In contrast to the prenatal depression/neonatal outcome literature, very little research has been published recently on the effects of prenatal depression on infants. In one study, prenatal depression predicted elevated cortisol responses of two-month-old infants to immunizations [24]. This study, surprisingly, showed that the mothers with the highest as well as those with the lowest EPDS scores had infants with the most elevated cortisol responses. The authors suggested that moderate amounts of fetal stress may lead to a greater ability to regulate responses to stressful stimuli in infancy. An alternative possibility is that the mothers with the lowest scores may have been “faking good” (under-reporting or denying their depression), a phenomenon that has been noted in at least one other study [49].

Most of the recent papers on prenatal depression effects on infants have focused on mothers’ responses to infant expressions and behaviours during early interactions as well as infant difficult temperament and infant brain patterns. An example is the responses of mothers with prenatal depression and/or anxiety during an infant heel lance procedure [26]. The mothers who had been prenatally depressed spent significantly less time embracing and engaging with their infants or responding to infant cues during the heel stick procedure. The mothers’ behaviour was, in turn, related to atypical self-regulation by the infant in response to pain both during and after the heel stick. In another study from the UK, in a sample of 900 women, those with high depression scores during mid-pregnancy had a 30% increased risk of low maternal responsiveness towards their 12-month-old infants [28]. Surprisingly, the mothers’ depression scores at eight months were not related to their lack of responsivity at 12 months.

Maternal-like responsivity has also been assessed in a laboratory situation where women have been presented with photos of distressed, neutral and happy infant faces [28]. In this study, prenatally depressed and non-depressed women rated their responses to these faces on three dimensions including wanting to comfort, wanting to turn away and feelings of anxiety. The women who were prenatally depressed were less likely to want to comfort the distressed infant and more likely to want to turn away from the distressed infant. In a similar paradigm, prenatally depressed and non-depressed women were assessed at 11 weeks gestation on their ability to disengage attention from infant and adult faces showing positive, negative and neutral emotions [27]. The depressed women took less time to disengage attention on the distressed infant faces versus the non-distressed faces.

In a systematic review of 14 studies on prenatal depression effects on interpretation of infant emotional expressions, the depressed pregnant women were less accurate at identifying happy faces in the infants and more likely to identify sad faces [29]. The prenatally depressed women also disengaged faster from both the happy and the sad faces of the infants.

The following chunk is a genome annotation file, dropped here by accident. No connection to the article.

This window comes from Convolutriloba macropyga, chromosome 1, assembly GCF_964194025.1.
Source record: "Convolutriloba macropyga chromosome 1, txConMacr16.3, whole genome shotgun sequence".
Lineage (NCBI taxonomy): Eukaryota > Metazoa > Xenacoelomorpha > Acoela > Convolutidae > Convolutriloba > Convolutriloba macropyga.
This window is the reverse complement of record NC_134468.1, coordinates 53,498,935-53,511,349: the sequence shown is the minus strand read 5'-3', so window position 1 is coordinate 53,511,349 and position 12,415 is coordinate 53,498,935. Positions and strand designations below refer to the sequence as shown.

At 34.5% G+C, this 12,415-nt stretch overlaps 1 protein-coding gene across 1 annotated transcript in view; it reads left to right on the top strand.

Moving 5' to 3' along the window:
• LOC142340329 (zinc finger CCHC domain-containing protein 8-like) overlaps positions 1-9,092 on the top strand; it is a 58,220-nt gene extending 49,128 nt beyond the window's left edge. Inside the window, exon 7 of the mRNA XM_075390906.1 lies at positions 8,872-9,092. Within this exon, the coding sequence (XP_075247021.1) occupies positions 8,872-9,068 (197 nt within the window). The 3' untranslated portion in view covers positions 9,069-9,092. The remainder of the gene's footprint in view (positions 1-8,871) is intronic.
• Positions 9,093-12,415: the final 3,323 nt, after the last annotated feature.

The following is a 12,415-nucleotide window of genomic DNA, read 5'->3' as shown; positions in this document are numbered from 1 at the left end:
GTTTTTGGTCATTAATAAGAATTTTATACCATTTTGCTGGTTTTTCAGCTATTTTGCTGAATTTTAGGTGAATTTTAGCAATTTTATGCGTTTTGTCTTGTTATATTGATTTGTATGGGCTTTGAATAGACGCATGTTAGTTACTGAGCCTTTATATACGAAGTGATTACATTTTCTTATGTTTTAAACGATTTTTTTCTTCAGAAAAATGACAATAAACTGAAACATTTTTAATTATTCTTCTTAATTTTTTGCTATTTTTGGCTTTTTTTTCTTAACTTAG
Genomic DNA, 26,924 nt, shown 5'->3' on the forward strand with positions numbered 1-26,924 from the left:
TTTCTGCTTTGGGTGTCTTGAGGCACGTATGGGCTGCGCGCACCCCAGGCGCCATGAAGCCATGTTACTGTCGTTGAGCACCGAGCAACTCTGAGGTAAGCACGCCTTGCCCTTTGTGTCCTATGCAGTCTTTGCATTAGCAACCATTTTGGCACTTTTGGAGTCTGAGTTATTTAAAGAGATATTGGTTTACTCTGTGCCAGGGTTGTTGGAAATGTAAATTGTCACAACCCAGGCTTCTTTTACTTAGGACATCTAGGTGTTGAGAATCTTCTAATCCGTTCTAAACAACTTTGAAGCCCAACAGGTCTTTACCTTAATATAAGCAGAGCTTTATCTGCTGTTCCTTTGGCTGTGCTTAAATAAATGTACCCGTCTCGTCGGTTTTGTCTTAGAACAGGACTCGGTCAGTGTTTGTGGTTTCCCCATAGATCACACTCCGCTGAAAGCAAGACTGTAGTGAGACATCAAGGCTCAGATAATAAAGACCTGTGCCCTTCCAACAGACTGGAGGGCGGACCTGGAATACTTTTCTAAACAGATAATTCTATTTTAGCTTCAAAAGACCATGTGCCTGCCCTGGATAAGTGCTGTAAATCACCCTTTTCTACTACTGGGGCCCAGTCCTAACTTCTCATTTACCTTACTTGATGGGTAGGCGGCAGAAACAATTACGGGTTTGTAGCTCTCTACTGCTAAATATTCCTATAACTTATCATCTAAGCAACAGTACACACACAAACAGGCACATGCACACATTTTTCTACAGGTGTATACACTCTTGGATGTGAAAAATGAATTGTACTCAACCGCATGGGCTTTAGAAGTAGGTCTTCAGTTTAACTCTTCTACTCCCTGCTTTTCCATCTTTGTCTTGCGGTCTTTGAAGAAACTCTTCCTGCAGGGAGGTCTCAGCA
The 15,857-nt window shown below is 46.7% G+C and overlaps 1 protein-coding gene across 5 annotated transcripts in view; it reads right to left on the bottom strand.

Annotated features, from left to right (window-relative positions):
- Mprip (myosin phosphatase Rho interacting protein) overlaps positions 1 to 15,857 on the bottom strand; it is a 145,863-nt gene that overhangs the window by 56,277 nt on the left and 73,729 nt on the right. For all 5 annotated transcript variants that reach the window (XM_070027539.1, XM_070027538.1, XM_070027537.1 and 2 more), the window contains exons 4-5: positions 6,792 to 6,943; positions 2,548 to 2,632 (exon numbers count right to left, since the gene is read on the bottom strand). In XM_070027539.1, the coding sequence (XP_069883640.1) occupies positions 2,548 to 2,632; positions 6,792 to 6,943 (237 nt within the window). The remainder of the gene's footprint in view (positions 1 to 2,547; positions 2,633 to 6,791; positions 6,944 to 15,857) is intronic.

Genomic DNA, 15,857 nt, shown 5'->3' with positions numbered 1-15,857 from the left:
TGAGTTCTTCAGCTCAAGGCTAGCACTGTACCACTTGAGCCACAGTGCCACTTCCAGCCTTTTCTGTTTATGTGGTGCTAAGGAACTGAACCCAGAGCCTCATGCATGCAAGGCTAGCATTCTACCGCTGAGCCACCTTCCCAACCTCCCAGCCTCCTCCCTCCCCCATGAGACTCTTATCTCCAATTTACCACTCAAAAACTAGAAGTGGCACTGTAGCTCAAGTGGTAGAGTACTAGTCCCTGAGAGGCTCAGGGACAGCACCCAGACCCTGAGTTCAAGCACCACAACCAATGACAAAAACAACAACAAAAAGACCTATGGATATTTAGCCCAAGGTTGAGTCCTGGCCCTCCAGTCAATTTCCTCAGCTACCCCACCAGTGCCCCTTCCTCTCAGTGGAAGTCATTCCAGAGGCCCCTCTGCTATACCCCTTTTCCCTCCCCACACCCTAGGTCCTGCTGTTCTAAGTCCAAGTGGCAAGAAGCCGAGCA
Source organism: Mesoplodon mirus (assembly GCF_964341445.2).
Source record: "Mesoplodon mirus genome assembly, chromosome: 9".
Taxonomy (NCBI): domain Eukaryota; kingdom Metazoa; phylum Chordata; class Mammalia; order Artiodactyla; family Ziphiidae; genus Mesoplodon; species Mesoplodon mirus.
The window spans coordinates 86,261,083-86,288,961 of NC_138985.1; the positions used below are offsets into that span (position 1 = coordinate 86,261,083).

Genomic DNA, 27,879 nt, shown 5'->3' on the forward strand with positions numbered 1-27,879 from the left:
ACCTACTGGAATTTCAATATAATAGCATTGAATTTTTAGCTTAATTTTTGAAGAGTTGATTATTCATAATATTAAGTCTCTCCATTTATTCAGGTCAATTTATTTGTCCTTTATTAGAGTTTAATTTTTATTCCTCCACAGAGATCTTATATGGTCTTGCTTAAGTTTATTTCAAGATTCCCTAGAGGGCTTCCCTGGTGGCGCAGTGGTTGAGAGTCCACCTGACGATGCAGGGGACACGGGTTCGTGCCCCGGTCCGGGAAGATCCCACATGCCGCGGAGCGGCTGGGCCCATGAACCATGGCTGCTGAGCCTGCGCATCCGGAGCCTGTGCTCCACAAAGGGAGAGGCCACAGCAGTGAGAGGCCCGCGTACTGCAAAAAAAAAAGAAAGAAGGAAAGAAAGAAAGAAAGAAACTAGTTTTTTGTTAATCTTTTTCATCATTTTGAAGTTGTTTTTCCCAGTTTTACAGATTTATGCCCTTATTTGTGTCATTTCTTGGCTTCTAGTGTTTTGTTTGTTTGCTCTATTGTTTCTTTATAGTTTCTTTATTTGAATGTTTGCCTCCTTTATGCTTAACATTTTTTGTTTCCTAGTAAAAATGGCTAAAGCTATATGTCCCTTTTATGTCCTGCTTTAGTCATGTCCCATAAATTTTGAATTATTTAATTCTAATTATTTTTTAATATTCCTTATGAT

These data are not surprising inasmuch as depressed individuals are noted to experience more withdrawal emotions accompanied by relative right frontal EEG activation with the right frontal region noted for processing negative emotions. The depressed individuals may be processing emotions, especially negative emotions, more rapidly and withdrawing from them because of the greater activation of the right frontal region of the brain. This is another example of how a multivariate approach would help clarify the process. For example, the withdrawal from distressed infant faces may have been accompanied by right frontal EEG activation.

Perceptions of infant temperament have also been assessed in prenatally depressed women. In one study, 248 low incomes, African- American women between 13 and 21 years of age reported on their depression symptoms and their child’s temperament at the third trimester pregnancy and across infancy [30]. Approximately one-half of the young mothers who scored above the clinical cut-off for prenatal depression perceived more child and parent-child interaction difficulty than the non-depressed across the first two years of development. The continuing perception of difficult interactions across infancy may have related to chronic depression in the mothers and/or to actual difficult interactions that have been documented in several studies [2].

Both prenatally depressed mothers and fathers view their infants as having difficult temperaments. In a study on 401 Swedish-speaking couples, both the mothers (18% being depressed) and fathers (9% being depressed) perceived their child’s temperament as being more difficult as compared to the perceptions of non-depressed parents [31]. Again, this may have not only been perceptions but accurate observations as infants/children of prenatally depressed parents have been noted to have difficult temperaments. Unfortunately these perceptions were not validated by observations, which could have been conducted on a subsample of the Swedish study.